'T20 is a product that fits the American market'
Ever since Ravi Shastri labeled Lalit Modi "Moses" for delivering the IPL to India, more and more cricket preachers have worked to spread the gospel of T20 worldwide. In the USA, numerous missions have been launched to spur the game's growth in a place highly desired for its commercial potential. Missionaries are doing their best to convince people that the short three-hour format is the missing link to bridging the gap between cricket and mainstream American culture.
Yet despite the proliferation of competitions around the world, the gospel of T20 has turned out to be mostly apocryphal in the USA. Turn on sports talk radio stations in major cities like New York and Chicago and it's clear that the average sports fan still hasn't been proselytised by fours and sixes, run-outs and yorkers. Cricket is still on the periphery of the US sports landscape.
Keith Wyness is on a mission to change that.
Wyness, 54, was appointed in February to be the first chief executive of Cricket Holdings America LLC, a partnership between the USA Cricket Association and New Zealand Cricket that will be responsible for forming a domestic professional Twenty20 league in the Land of Opportunity.
Having previously worked as a businessman in the USA for 12 years, the Aberdeen, Scotland native is now relishing the chance of returning to America with the task of carving out a sports league from scratch. "That's one of the attractions for me to come back for this particular project - to get involved in professional sports in the States," Wyness told ESPNcricinfo. It is the first foray into cricket administration for the former chief executive of both Aberdeen and Everton FC. "It's very rare to get a chance to take something as important as the world's second [biggest] sport and then try and make a real impact in probably the biggest commercial sports economy in the world."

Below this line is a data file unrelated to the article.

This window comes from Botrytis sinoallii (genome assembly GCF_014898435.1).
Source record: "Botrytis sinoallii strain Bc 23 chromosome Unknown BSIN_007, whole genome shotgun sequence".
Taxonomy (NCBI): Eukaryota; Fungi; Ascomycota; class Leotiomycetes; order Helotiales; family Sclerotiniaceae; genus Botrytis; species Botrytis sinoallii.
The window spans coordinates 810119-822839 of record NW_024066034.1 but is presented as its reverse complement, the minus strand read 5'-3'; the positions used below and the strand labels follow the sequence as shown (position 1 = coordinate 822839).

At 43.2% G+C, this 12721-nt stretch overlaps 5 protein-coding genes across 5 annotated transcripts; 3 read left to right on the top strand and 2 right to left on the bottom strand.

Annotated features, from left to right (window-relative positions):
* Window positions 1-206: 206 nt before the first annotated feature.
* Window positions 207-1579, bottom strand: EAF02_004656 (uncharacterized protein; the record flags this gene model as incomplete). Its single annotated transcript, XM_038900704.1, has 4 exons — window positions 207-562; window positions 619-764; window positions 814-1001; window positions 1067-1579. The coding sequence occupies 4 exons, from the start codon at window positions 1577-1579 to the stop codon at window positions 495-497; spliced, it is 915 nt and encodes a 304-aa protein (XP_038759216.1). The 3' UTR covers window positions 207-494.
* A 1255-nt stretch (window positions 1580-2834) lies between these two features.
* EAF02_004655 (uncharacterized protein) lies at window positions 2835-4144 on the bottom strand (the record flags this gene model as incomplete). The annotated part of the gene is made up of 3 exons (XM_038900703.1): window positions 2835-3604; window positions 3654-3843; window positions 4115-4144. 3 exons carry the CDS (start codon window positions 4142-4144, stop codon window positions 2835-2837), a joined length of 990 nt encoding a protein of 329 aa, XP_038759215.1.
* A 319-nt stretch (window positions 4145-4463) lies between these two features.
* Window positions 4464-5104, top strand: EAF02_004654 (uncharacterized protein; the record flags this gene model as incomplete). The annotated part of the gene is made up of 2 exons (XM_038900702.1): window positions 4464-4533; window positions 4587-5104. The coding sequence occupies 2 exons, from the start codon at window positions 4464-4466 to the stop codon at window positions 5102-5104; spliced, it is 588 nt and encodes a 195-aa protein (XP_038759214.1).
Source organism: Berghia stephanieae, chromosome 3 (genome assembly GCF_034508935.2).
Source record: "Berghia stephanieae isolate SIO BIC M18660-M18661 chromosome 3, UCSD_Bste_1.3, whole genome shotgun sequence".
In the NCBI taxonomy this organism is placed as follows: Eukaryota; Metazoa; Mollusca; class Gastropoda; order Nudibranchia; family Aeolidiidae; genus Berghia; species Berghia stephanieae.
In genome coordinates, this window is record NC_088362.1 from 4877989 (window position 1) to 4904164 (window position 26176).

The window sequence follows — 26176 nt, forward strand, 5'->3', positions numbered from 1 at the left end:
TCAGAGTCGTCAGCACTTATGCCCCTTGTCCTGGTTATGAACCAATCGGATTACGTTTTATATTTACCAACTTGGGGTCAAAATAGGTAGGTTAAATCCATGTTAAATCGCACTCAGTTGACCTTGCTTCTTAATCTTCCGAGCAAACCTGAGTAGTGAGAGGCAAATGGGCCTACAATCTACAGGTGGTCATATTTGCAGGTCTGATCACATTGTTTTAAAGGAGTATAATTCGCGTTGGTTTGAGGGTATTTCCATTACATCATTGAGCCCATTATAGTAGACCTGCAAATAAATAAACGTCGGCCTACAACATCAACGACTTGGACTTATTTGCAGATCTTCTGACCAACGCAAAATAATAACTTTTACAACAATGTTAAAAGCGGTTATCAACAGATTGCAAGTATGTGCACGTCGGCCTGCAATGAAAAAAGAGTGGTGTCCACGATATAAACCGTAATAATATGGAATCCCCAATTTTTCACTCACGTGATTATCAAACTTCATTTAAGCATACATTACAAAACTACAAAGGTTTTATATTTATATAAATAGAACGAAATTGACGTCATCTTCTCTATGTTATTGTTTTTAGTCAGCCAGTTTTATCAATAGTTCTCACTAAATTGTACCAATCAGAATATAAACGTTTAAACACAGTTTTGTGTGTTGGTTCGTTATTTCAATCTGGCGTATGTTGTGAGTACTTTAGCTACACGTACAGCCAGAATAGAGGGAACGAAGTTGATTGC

At the time of his hiring, CHA announced that their targeted start date for a T20 league in the USA would be pushed back from 2012 to 2013. Wyness says that he wants to use that time to analyse successful elements, especially the fan experiences, from other American sports leagues and bring those things to cricket.
"I think we're in a lucky position to be able to pick some of the best successes from each of the leagues and try and meld this all together for a different fan experience for cricket, and for a whole different way of doing business," Wyness explained. "I think the MLS [Major League Soccer] has done very well with its central contracting procedures. I think the NBA has a great fan experience, as does the NFL, and I think we've just got to make sure that we put the fans front and centre in terms of everything we do, and make sure that we position this as a real entertainment product and introduce cricket in that way to the general population.
"I think we've got a novelty factor that we can work with straightaway. I think that's where we've got to focus on, making sure that everyone understands that this can really be all action, great fun, and that people will understand it. It's not a very complicated game to understand, Twenty20."
In 2004, local organisers attempted to start a T20 league in the USA, called Pro Cricket. Attendance was poor and the league folded after one season. CHA is confident it won't suffer the same fate mainly because Pro Cricket never received approval from the USACA and faced several obstacles as a result. CHA has the endorsement of the USACA, in partnership with NZC, and as a consequence, the blessing of the ICC.